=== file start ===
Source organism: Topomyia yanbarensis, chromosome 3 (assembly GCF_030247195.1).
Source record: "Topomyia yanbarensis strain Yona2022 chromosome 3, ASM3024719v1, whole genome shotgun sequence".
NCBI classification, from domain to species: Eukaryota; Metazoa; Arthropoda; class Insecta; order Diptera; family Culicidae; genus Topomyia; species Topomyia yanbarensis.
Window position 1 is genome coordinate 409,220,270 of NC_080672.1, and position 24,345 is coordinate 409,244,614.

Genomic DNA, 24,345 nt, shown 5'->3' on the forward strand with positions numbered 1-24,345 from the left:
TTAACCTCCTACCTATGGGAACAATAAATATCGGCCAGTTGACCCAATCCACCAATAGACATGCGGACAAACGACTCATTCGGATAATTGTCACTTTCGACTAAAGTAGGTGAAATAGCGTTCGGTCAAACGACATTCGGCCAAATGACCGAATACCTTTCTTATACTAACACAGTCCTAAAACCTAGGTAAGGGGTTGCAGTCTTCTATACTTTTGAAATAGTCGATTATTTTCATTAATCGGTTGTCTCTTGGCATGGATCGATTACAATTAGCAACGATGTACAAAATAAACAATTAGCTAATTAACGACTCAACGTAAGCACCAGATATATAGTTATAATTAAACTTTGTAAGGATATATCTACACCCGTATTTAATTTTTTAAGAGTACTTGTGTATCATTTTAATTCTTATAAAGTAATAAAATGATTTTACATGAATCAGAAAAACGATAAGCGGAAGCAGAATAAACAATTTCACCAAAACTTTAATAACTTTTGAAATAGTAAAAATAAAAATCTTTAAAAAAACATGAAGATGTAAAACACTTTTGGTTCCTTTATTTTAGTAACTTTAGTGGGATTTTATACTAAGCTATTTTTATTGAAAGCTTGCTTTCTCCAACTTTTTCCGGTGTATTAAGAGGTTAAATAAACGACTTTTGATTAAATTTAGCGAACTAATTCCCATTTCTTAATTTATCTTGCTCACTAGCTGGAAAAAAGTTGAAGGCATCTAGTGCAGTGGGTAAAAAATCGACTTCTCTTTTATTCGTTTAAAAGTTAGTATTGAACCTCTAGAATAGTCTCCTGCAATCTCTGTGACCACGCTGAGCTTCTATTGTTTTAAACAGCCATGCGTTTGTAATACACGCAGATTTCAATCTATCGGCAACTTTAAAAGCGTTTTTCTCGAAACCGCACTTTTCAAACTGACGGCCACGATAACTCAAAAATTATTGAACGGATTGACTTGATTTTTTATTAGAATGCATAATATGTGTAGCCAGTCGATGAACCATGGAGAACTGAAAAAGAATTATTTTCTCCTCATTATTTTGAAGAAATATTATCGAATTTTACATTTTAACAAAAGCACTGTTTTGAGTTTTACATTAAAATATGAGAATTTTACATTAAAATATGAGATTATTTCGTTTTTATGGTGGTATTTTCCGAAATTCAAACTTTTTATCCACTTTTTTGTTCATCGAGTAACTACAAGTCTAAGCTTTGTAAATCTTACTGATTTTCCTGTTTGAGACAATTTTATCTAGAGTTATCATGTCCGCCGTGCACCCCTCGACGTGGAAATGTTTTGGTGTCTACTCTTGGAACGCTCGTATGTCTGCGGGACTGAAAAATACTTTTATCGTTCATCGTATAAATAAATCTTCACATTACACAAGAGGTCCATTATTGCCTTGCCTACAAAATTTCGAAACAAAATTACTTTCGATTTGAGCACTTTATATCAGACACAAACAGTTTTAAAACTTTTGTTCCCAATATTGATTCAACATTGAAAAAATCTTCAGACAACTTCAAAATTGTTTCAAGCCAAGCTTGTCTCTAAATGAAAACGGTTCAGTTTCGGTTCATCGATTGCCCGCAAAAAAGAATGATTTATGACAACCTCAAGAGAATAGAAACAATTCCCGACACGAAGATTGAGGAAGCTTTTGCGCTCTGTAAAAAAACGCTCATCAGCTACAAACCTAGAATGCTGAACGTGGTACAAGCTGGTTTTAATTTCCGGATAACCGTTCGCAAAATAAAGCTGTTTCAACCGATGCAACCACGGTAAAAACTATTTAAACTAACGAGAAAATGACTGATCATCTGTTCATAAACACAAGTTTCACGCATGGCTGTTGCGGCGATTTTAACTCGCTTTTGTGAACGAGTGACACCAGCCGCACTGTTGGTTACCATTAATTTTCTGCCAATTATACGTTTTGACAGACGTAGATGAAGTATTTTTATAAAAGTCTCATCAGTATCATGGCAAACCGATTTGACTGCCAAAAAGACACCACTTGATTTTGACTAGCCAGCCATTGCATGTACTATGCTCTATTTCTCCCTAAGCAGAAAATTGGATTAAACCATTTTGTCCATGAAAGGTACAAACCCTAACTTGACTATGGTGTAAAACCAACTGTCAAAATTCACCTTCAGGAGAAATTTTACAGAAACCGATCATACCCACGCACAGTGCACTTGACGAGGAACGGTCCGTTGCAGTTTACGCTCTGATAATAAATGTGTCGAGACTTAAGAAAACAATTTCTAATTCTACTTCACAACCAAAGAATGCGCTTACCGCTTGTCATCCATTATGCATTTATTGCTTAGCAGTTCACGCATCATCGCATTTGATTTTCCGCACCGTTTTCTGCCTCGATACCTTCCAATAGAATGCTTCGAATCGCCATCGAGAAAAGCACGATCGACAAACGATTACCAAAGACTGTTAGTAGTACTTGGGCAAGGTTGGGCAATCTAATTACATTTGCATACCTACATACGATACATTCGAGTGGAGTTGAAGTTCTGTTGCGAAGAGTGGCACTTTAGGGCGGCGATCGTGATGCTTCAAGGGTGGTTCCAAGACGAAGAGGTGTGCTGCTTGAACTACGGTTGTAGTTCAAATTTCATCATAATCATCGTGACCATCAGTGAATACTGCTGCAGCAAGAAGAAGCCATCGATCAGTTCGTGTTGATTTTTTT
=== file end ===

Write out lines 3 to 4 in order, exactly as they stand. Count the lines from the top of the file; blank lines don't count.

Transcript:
NCBI classification, from domain to species: Eukaryota; Metazoa; Arthropoda; class Insecta; order Diptera; family Culicidae; genus Topomyia; species Topomyia yanbarensis.
Window position 1 is genome coordinate 409,220,270 of NC_080672.1, and position 24,345 is coordinate 409,244,614.